Why You Should Start Preparing for Christmas – In Summer

Planning ahead is always a good rule of thumb for just about any activity. For many of us, the last thing we want to think about in the summertime is the looming winter. Chicagoans will have to start pulling out the mittens from the closet, stick the balaclava in the washing machine, and make sure the car is ready for the drop in temperatures that are coming. But mostly, we feel that we can wait for October or November. Who wants to think about that when it’s roasting outside?

And then there is the Holidays. You can be sure that come September, you’ll notice that Walmart has suddenly added a Christmas section, Netflix will start pushing those gushy Holiday romance movies, and festive-themed games like Secrets of Christmas will become more popular. As many of us remark, “it feels like it gets earlier every year”.

Nonetheless, there is wisdom in embracing Christmas preparation. Indeed, prepping early for winter, in general, is always advisable. Things like home heating oil can often be secured at a lower price in the summer, and if you are able to store it, you can save in the long run over the winter. Time Out recently posted a tongue-in-cheek article on Chicagoans’ winter prepping, and complaining about winter energy prices was among the top.

But prepping for Christmas can save you time, energy, and money. There is no need to go full-on festive – nobody is saying to put the tree up. However, you can do little things bit by bit over the coming weeks, making December much less of a hassle.

Start by making a list

Before doing anything, you should start making a list of what you’ll need to do. Much of the stress around the Holidays comes from stuff we forgot about: Who is coming to stay? Do you need extra bedding? Have you enough plates and glassware? For whom do you need to buy gifts? If you start writing down what you need to do, it will open up new avenues to explore. Then you won’t get caught on the hop.

Get a bargain in advance

Inflation has been one of the biggest stories of the year, and it’s fair to say that the cost of just about everything has risen. That could bite when it comes to the Holidays. Retailers of all shapes and sizes tend to profit from demand and last-minute purchases, but shopping ahead of the pack can lead to some serious discounts. Our tip is to focus on the small things first. Gift-wrapping paper, greeting cards, tree decorations, and so on. Because you are shopping out of season, you are more likely to get the products cheaper, particularly online.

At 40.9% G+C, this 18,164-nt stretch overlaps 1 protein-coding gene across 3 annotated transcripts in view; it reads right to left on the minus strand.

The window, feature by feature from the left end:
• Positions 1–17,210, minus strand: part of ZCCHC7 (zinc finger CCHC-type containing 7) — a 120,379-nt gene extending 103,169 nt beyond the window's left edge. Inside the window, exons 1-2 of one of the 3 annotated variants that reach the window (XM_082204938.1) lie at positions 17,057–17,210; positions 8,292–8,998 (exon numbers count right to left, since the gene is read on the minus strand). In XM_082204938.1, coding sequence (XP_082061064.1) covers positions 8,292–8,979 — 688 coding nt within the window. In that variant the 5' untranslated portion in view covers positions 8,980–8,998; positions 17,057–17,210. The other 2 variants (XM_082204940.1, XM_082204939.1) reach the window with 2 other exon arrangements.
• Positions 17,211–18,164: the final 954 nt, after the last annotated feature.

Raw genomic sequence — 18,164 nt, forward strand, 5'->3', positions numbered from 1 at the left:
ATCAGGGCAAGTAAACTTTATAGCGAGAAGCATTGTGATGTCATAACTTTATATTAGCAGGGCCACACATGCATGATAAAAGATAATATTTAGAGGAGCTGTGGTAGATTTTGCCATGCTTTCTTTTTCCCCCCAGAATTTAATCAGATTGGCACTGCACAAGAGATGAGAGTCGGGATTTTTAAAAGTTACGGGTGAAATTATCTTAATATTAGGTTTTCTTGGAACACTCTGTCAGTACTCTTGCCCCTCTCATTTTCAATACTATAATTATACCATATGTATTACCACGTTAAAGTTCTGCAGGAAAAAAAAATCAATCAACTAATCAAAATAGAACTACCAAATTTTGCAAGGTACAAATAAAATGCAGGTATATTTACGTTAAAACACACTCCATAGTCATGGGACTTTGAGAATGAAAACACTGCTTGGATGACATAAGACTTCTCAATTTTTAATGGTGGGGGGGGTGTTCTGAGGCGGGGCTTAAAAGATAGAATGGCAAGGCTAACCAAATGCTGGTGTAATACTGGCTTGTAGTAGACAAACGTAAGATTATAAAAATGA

Later, you can start focusing on the more central items, including food and gifts. If you have kids, then list-making (in partnership with them) can be a good way to temper expectations if you are on a budget. As parents, we tend to overcompensate when we panic. Talking through a “Santa” list with a child is a good way to make sure you don’t overspend in December. Again, retailers may offer bargains on toys and other gifts when out of season and demand is low.

Put money away now

Many online sites will provide tips on how to save money. Most come to the same conclusion – you will be surprised as to how quickly small amounts can add up. While tactics vary, with some suggesting that you can stick $25 of your paycheck in a credit union and others suggesting that you put loose change in a box, the point is that it can take some of the sting out of your Holiday spending.

Get into the loft

As mentioned, one of the ways the Holidays can be ‘ruined’ is due to nasty surprises. Having to shell out for unexpected purchases, last-minute dashes to the store, and so on. When you get the time, you should take an inventory of what you have, and what you might need. Your neighbors might raise an eyebrow as you test your Christmas lights in September, but you will be all the more calm about finding a fault than you will closer to the Holidays. Again, planning is key. You might be surprised at what you have in the loft that can be reused, and it will stop you from making unnecessary purchases in December.

Start slow, then build it up

None of this is meant to suggest that you go full on Holiday-mode in the summer, or even in the early fall. The key is to patiently build it up. As mentioned, start with a list of things you need to do. Then, you can perhaps limit yourself to one Christmas chore per week. Pretty soon, you’ll feel organized and well ahead of the game. As the cold nights start drawing in and you start to see the muffler scarves appear on the streets of Chicago, you’ll be calm and collected as much of your Christmas prep is already taken care of.

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